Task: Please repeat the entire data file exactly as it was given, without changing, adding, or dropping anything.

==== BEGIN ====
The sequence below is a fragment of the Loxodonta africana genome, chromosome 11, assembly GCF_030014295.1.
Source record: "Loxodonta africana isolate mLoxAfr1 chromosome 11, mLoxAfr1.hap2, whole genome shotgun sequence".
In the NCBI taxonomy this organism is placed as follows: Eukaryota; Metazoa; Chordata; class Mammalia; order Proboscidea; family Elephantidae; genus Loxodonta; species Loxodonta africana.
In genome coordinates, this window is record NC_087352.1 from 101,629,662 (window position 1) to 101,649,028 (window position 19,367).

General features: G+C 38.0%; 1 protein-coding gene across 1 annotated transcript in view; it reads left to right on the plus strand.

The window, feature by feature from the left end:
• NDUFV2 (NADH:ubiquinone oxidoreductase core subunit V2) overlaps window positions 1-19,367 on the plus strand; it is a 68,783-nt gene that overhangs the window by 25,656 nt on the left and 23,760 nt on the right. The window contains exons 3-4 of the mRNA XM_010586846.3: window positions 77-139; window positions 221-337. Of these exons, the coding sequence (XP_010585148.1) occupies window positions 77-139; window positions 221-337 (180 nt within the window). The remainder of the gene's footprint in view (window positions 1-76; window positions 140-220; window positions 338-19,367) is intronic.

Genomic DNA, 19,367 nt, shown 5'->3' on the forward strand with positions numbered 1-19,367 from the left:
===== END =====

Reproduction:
The sequence below is a fragment of the Loxodonta africana genome, chromosome 11, assembly GCF_030014295.1.
Source record: "Loxodonta africana isolate mLoxAfr1 chromosome 11, mLoxAfr1.hap2, whole genome shotgun sequence".
In the NCBI taxonomy this organism is placed as follows: Eukaryota; Metazoa; Chordata; class Mammalia; order Proboscidea; family Elephantidae; genus Loxodonta; species Loxodonta africana.
In genome coordinates, this window is record NC_087352.1 from 101,629,662 (window position 1) to 101,649,028 (window position 19,367).

General features: G+C 38.0%; 1 protein-coding gene across 1 annotated transcript in view; it reads left to right on the plus strand.

The window, feature by feature from the left end:
• NDUFV2 (NADH:ubiquinone oxidoreductase core subunit V2) overlaps window positions 1-19,367 on the plus strand; it is a 68,783-nt gene that overhangs the window by 25,656 nt on the left and 23,760 nt on the right. The window contains exons 3-4 of the mRNA XM_010586846.3: window positions 77-139; window positions 221-337. Of these exons, the coding sequence (XP_010585148.1) occupies window positions 77-139; window positions 221-337 (180 nt within the window). The remainder of the gene's footprint in view (window positions 1-76; window positions 140-220; window positions 338-19,367) is intronic.

Genomic DNA, 19,367 nt, shown 5'->3' on the forward strand with positions numbered 1-19,367 from the left: